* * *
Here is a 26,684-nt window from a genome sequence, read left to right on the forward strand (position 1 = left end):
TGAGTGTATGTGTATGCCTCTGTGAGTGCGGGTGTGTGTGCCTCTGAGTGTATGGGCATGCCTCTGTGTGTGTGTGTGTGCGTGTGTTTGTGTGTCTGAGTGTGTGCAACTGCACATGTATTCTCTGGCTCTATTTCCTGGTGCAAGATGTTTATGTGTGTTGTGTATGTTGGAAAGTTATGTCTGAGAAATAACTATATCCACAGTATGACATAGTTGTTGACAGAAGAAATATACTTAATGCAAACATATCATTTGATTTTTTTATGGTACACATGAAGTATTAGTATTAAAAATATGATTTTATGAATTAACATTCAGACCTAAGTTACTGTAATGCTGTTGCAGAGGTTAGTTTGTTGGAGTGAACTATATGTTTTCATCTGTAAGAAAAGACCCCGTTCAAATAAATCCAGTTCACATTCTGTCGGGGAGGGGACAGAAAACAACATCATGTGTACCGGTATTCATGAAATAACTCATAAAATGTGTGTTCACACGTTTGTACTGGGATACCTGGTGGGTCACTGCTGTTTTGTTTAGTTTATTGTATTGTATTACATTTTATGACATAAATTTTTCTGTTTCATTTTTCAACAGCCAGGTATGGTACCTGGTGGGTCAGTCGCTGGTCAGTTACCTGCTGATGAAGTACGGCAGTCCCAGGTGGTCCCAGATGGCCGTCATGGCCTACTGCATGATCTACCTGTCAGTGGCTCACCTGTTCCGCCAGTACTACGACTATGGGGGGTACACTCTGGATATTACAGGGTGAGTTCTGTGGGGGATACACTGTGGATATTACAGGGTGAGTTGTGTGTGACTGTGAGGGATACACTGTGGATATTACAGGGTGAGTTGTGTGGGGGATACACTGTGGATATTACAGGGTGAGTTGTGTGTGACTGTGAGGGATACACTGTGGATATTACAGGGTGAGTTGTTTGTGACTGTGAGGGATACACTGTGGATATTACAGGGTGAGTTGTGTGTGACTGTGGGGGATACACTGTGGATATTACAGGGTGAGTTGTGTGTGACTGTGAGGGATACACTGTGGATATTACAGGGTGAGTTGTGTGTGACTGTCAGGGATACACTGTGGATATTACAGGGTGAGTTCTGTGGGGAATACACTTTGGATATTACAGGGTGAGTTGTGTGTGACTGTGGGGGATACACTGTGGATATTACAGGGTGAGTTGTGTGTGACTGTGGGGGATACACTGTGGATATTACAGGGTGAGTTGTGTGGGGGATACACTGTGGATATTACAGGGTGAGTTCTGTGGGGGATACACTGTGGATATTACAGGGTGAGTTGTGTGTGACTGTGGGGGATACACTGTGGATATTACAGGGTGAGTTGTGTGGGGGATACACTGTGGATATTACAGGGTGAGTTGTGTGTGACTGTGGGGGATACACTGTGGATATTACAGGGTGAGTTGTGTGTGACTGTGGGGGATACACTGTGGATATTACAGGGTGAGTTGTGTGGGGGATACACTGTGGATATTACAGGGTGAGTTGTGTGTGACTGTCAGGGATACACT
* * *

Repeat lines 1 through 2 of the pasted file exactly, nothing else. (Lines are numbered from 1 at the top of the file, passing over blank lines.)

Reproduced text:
Here is a 26,684-nt window from a genome sequence, read left to right on the forward strand (position 1 = left end):
TGAGTGTATGTGTATGCCTCTGTGAGTGCGGGTGTGTGTGCCTCTGAGTGTATGGGCATGCCTCTGTGTGTGTGTGTGTGCGTGTGTTTGTGTGTCTGAGTGTGTGCAACTGCACATGTATTCTCTGGCTCTATTTCCTGGTGCAAGATGTTTATGTGTGTTGTGTATGTTGGAAAGTTATGTCTGAGAAATAACTATATCCACAGTATGACATAGTTGTTGACAGAAGAAATATACTTAATGCAAACATATCATTTGATTTTTTTATGGTACACATGAAGTATTAGTATTAAAAATATGATTTTATGAATTAACATTCAGACCTAAGTTACTGTAATGCTGTTGCAGAGGTTAGTTTGTTGGAGTGAACTATATGTTTTCATCTGTAAGAAAAGACCCCGTTCAAATAAATCCAGTTCACATTCTGTCGGGGAGGGGACAGAAAACAACATCATGTGTACCGGTATTCATGAAATAACTCATAAAATGTGTGTTCACACGTTTGTACTGGGATACCTGGTGGGTCACTGCTGTTTTGTTTAGTTTATTGTATTGTATTACATTTTATGACATAAATTTTTCTGTTTCATTTTTCAACAGCCAGGTATGGTACCTGGTGGGTCAGTCGCTGGTCAGTTACCTGCTGATGAAGTACGGCAGTCCCAGGTGGTCCCAGATGGCCGTCATGGCCTACTGCATGATCTACCTGTCAGTGGCTCACCTGTTCCGCCAGTACTACGACTATGGGGGGTACACTCTGGATATTACAGGGTGAGTTCTGTGGGGGATACACTGTGGATATTACAGGGTGAGTTGTGTGTGACTGTGAGGGATACACTGTGGATATTACAGGGTGAGTTGTGTGGGGGATACACTGTGGATATTACAGGGTGAGTTGTGTGTGACTGTGAGGGATACACTGTGGATATTACAGGGTGAGTTGTTTGTGACTGTGAGGGATACACTGTGGATATTACAGGGTGAGTTGTGTGTGACTGTGGGGGATACACTGTGGATATTACAGGGTGAGTTGTGTGTGACTGTGAGGGATACACTGTGGATATTACAGGGTGAGTTGTGTGTGACTGTCAGGGATACACTGTGGATATTACAGGGTGAGTTCTGTGGGGAATACACTTTGGATATTACAGGGTGAGTTGTGTGTGACTGTGGGGGATACACTGTGGATATTACAGGGTGAGTTGTGTGTGACTGTGGGGGATACACTGTGGATATTACAGGGTGAGTTGTGTGGGGGATACACTGTGGATATTACAGGGTGAGTTCTGTGGGGGATACACTGTGGATATTACAGGGTGAGTTGTGTGTGACTGTGGGGGATACACTGTGGATATTACAGGGTGAGTTGTGTGGGGGATACACTGTGGATATTACAGGGTGAGTTGTGTGTGACTGTGGGGGATACACTGTGGATATTACAGGGTGAGTTGTGTGTGACTGTGGGGGATACACTGTGGATATTACAGGGTGAGTTGTGTGGGGGATACACTGTGGATATTACAGGGTGAGTTGTGTGTGACTGTCAGGGATACACT